Why is accidental life insurance so inexpensive?

By Steven Merkel AAA
A:

Accidental life insurance is an inexpensive way of obtaining life insurance coverage for yourself or someone else in your family. These policies typically pay a handsome death benefit to your beneficiary in the untimely event of your death, due strictly to an accident that causes death within a specified period of time. Because accidental death makes up less than 5% of all deaths nationwide, insurance companies know their chance of loss is minimal, thus they can offer inexpensive premiums for this type of policy.

The catch is, they are subject to certain "death criteria." For example, if the death was resultant from public transportation, the death must occur within three months of the accident. Also, your beneficiary will only collect benefits if your death is proven as a direct result of the accident. Some beneficiaries have a difficult time trying to prove this, as death can occur several weeks after an accident and for various reasons other than the accident itself, such as medical complications or surgical procedure risks. Unfortunately, it is the beneficiary's responsibility to prove this, which makes accidental death life policies a riskier product when compared to the traditional life insurance policy.

Remember, insurance companies have fancy lawyers, deep pockets and lots of time. If the accident is questionable, you can bet they'll try to fight the death benefit payout. Before you purchase an accidental death insurance policy, compare rates with a traditional term life insurance policy. Even if the premiums are slightly higher with traditional terms, you and your family will have a better piece of mind. (Learn what types of policies you should avoid, read 15 Insurance Policies You Don't Need.)

This question was answered by Steven Merkel

RELATED FAQS

  1. What is the difference between ex-ante moral hazard and ex-post moral hazard?

    Learn what moral hazard is, the difference between ex-ante moral hazard and ex-post moral hazard and the behavioral changes ...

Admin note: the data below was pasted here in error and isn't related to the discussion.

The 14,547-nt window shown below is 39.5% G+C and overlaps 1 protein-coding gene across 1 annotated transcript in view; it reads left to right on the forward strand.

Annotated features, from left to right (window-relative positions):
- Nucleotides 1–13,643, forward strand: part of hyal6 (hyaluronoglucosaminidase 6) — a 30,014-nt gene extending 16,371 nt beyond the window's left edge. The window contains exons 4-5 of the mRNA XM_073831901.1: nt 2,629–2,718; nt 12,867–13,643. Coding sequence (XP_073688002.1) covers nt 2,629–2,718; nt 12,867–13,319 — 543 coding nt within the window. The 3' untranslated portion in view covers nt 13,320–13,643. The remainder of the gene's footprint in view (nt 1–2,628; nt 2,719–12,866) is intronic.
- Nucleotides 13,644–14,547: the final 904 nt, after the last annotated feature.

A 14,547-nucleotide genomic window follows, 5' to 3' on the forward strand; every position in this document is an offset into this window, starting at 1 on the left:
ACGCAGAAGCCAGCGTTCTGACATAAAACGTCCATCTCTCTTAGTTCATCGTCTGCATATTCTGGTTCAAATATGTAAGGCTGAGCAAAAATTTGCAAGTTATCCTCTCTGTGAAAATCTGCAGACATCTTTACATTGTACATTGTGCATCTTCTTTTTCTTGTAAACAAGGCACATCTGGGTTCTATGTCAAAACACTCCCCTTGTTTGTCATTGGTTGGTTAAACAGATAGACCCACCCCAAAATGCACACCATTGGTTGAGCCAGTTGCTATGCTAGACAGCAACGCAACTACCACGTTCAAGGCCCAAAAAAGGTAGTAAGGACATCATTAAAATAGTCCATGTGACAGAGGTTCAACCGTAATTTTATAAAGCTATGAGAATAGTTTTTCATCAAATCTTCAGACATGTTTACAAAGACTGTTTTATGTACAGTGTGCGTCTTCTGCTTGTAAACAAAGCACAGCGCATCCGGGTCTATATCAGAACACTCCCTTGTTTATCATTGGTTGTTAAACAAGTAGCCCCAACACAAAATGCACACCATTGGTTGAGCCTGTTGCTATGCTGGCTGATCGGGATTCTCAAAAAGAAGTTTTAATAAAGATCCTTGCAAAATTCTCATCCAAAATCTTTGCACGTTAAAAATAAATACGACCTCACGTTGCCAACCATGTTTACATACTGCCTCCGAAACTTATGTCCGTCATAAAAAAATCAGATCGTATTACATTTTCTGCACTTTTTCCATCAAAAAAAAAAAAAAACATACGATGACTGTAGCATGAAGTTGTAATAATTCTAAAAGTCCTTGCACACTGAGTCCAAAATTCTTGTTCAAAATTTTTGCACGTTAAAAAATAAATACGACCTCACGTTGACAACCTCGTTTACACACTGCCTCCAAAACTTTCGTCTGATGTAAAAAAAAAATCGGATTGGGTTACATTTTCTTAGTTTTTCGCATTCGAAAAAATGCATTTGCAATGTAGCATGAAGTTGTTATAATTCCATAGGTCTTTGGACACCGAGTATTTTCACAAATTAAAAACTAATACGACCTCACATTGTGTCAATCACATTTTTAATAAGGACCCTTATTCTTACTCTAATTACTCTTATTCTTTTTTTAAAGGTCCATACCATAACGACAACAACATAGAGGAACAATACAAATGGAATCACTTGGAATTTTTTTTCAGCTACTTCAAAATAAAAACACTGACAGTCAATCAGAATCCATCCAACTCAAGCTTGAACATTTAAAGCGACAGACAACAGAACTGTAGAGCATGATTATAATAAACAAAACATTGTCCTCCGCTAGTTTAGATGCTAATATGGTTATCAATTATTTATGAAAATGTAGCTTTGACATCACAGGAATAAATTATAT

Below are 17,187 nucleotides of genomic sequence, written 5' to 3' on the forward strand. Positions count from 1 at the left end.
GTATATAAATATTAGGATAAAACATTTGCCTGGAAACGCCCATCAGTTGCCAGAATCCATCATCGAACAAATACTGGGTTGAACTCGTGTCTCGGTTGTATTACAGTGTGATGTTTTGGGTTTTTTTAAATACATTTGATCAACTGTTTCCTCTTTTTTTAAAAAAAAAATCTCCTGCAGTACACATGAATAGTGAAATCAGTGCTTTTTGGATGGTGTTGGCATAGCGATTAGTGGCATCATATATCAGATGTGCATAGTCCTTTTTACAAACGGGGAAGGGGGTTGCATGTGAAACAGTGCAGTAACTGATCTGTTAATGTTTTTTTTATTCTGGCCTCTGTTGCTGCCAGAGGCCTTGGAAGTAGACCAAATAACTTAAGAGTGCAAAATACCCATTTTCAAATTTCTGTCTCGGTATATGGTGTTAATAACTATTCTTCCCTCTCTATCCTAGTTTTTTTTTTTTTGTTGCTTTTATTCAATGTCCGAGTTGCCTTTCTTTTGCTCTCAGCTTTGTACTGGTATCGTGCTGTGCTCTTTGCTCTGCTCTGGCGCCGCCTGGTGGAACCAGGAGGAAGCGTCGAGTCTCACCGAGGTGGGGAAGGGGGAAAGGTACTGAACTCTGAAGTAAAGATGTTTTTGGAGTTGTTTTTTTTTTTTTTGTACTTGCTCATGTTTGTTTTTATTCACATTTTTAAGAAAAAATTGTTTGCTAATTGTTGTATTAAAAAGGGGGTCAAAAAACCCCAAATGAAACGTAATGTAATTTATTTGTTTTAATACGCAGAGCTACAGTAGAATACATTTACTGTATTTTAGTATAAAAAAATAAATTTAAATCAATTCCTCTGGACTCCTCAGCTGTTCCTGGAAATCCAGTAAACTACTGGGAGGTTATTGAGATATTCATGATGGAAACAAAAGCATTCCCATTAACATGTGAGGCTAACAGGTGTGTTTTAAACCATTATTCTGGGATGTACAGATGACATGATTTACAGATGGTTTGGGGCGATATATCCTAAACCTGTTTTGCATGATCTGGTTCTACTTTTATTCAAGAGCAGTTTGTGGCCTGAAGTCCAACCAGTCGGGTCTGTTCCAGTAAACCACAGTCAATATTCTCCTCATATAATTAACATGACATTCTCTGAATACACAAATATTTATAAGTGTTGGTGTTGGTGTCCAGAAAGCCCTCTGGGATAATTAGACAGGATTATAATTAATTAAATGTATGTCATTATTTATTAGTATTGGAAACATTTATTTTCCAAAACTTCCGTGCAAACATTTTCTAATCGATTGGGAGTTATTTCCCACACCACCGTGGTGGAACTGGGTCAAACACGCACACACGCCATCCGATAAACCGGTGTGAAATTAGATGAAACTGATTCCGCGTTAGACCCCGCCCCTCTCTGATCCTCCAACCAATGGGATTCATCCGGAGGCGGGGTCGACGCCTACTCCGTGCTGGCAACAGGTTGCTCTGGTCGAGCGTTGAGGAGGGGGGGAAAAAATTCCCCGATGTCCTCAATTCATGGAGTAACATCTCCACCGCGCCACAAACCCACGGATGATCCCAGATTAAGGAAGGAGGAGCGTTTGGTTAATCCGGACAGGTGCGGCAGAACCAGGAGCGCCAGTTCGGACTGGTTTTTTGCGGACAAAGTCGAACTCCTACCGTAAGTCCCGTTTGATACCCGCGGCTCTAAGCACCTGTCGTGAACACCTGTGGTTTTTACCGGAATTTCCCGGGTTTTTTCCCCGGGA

2. What happened to Bernard Baruch's estate after his death?

    Learn what became of financier Bernard Baruch's multimillion dollar estate upon his death in 1965, and learn about his philanthropic ...
  3. What are the differences between a revocable trust and a will?

    Investigate the choice between a revocable trust and a traditional will and how their unique advantages can match asset management ...
  4. What is expected to happen to Rupert Murdoch's empire after his death?

    Join in on the speculation over what the future might hold for Rupert Murdoch's media empire when he dies, and learn about ...
RELATED TERMS
  1. Automatic Premium Loan

    An insurance policy provision that allows the insurer to deduct ...
  2. Cestui Que Vie

    The individual who is the beneficiary of a trust or insurance ...
  3. Classified Insurance

    Insurance coverage provided to a policyholder that is considered ...
  4. Guideline Premium And Corridor Test (GPT)

    A test used to determine whether an insurance product can be ...
  5. Cash Value Accumulation Test (CVAT)

    A test method used to determine whether a financial product can ...
  6. Noncancellable Insurance Policy

    A life or disability insurance policy that an insurance company ...

You May Also Like

Related Articles
  1. Entrepreneurship

    Want To Sell Life Insurance? Read This ...

  2. Stock Analysis

    Genworth Looking At A Lot Of Heavy Lifting

  3. Stock Analysis

    Even Near A 52-Week High, MetLife Seems ...

  4. Stock Analysis

    Ace Limited Sees Growth In Asia And ...

  5. Stock Analysis

    The Annuity Gorilla In The Room

Trading Center